Dutch trawler fined £168,000 for 13 fishing offences

The Marine Management Organisation reports, 13th June 2017: On 7th June 2017 Kafish B.V. a Dutch company which owns the UK registered trawler Margriet LT36 and its master, Dutch national Peter Kuyt, pleaded guilty to 13 breaches of the Sea Fish (Conservation) Act 1967 and the Fisheries Act 1981 at North Tyneside Magistrates’ Court.

The court heard that during two separate investigations carried out by the MMO, Vessel Monitoring System data and logbook entries identified that the vessel had committed numerous offences between 2016 and 2017.

The first investigation showed that in 2016 the vessel had, on three occasions committed offences of fishing within a seasonal closure area and on one occasion fishing in a real time closure area.

The second investigation revealed that in 2017 a further eight offences of fishing within a seasonal closure area and another offence of failing to keep an accurate logbook were committed between January and March.

Sentencing the owner and master, District Judge Sarah-Jane Griffiths said “You have acknowledged that these were serious offences and it is surprising to me that after the offences in 2016 were brought to your attention in June you committed a further 8 offences. To me it is clear that by that time at least you knew you shouldn’t have been in those areas.”

Despite being registered in the UK and, therefore, being required to comply with a UK fishing licence, the vessel is owned by Kafish B.V., a Dutch company. They were fined £66,000, with an additional fine of £80,000 to cover the value of the fish illegally caught, £3,500 costs and a victim surcharge of £170.

The vessel master, a Dutch national named Peter Kuyt, was fined £8,536.33 with an additional fine of £15,000 to cover the value of the fish illegally caught, £741 costs and a victim surcharge of £170.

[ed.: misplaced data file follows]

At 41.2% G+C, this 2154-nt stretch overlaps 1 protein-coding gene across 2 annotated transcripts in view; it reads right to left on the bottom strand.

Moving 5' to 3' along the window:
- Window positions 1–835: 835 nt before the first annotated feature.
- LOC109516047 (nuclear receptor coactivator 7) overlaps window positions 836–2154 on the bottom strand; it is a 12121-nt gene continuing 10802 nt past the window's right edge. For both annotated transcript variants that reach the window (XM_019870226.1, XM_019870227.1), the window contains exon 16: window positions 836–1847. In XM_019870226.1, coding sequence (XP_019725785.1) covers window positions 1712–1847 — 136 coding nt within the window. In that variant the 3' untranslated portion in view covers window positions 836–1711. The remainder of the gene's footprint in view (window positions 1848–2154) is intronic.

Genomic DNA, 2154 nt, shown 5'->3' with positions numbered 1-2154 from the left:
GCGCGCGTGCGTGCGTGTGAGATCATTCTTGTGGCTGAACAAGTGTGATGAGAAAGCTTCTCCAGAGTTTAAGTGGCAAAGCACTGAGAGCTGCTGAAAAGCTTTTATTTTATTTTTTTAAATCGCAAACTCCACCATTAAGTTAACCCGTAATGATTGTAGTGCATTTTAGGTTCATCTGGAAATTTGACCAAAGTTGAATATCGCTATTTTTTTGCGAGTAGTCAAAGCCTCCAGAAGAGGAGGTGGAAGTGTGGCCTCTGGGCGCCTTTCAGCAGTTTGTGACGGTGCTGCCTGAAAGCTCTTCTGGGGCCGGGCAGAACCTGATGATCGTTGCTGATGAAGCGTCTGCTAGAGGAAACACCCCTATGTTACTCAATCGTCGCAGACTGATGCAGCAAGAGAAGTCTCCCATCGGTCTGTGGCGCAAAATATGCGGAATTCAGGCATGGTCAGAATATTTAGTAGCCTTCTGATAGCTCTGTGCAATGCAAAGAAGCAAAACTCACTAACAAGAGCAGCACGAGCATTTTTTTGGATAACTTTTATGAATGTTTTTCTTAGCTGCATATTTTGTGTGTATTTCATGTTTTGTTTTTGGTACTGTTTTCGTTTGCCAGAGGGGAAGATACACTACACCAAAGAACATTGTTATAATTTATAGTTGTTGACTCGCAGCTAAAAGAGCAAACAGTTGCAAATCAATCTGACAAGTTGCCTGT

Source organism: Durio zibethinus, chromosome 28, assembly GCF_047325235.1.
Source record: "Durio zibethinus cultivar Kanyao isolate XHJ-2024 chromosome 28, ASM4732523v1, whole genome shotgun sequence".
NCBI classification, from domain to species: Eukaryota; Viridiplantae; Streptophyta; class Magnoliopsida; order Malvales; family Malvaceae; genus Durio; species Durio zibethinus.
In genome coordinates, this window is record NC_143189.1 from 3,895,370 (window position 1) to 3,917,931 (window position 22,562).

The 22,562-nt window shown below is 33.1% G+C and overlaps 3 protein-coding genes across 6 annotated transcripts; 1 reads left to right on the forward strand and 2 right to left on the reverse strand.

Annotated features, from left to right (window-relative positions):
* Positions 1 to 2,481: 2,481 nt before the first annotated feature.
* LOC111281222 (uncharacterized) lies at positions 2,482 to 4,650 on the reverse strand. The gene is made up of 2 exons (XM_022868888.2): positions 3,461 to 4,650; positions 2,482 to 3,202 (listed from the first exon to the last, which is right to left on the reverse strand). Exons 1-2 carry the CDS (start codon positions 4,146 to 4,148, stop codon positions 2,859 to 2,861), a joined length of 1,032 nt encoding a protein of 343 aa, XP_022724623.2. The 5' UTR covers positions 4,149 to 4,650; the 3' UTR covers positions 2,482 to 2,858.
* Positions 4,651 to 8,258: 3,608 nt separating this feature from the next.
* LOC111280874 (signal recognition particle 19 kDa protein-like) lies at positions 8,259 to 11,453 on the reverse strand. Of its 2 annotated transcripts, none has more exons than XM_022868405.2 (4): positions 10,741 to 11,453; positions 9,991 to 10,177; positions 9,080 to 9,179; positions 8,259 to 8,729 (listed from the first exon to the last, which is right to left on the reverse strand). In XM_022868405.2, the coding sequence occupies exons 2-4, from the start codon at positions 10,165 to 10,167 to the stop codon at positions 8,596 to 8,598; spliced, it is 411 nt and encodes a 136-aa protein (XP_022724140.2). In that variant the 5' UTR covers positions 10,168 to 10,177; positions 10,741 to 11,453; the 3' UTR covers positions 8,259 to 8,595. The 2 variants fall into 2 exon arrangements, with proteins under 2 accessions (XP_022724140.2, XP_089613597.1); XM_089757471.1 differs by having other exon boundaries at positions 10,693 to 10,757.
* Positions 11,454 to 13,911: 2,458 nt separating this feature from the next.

A spokesman for the MMO said: “The court in this case has sent a clear message that these were serious offences which were aggravated by the fact that the offences were repeated on numerous occasions. The size of the fines imposed by the court in this case shows both the scale of damage to the marine environment caused by offences of this nature and the profits made by the perpetrators of these crimes.

“Fisheries offences like these are committed at the expense of the legitimate, law-abiding members of the fishing industry who rely on the sustainability of fishing grounds for their livelihoods and future. The MMO will always take appropriate enforcement action including pursuing and bringing prosecutions to court to protect the long term viability of the marine environment for future generations.”


Source: MMO News release, 13th June 2017: For further details, see www.gov.uk/government/news/fines-of-over-168000-imposed-for-fisheries-offences


Marinet observes: Whilst it is reassuring that offenders are being brought to court and successfully prosecuted, two outstanding questions remain:

1. Why was the Dutch vessel not prosecuted in 2016, thus allowing it to commit further offences in 2017?

2. There is no record here from the MMO or the Court decision of the Dutch vessel having to surrender its licence to fish. Why not ?

If this were a road traffic offence, the offender likely would be in jail and with their licence suspended for an extended period. Why does this not happen on the marine highways?

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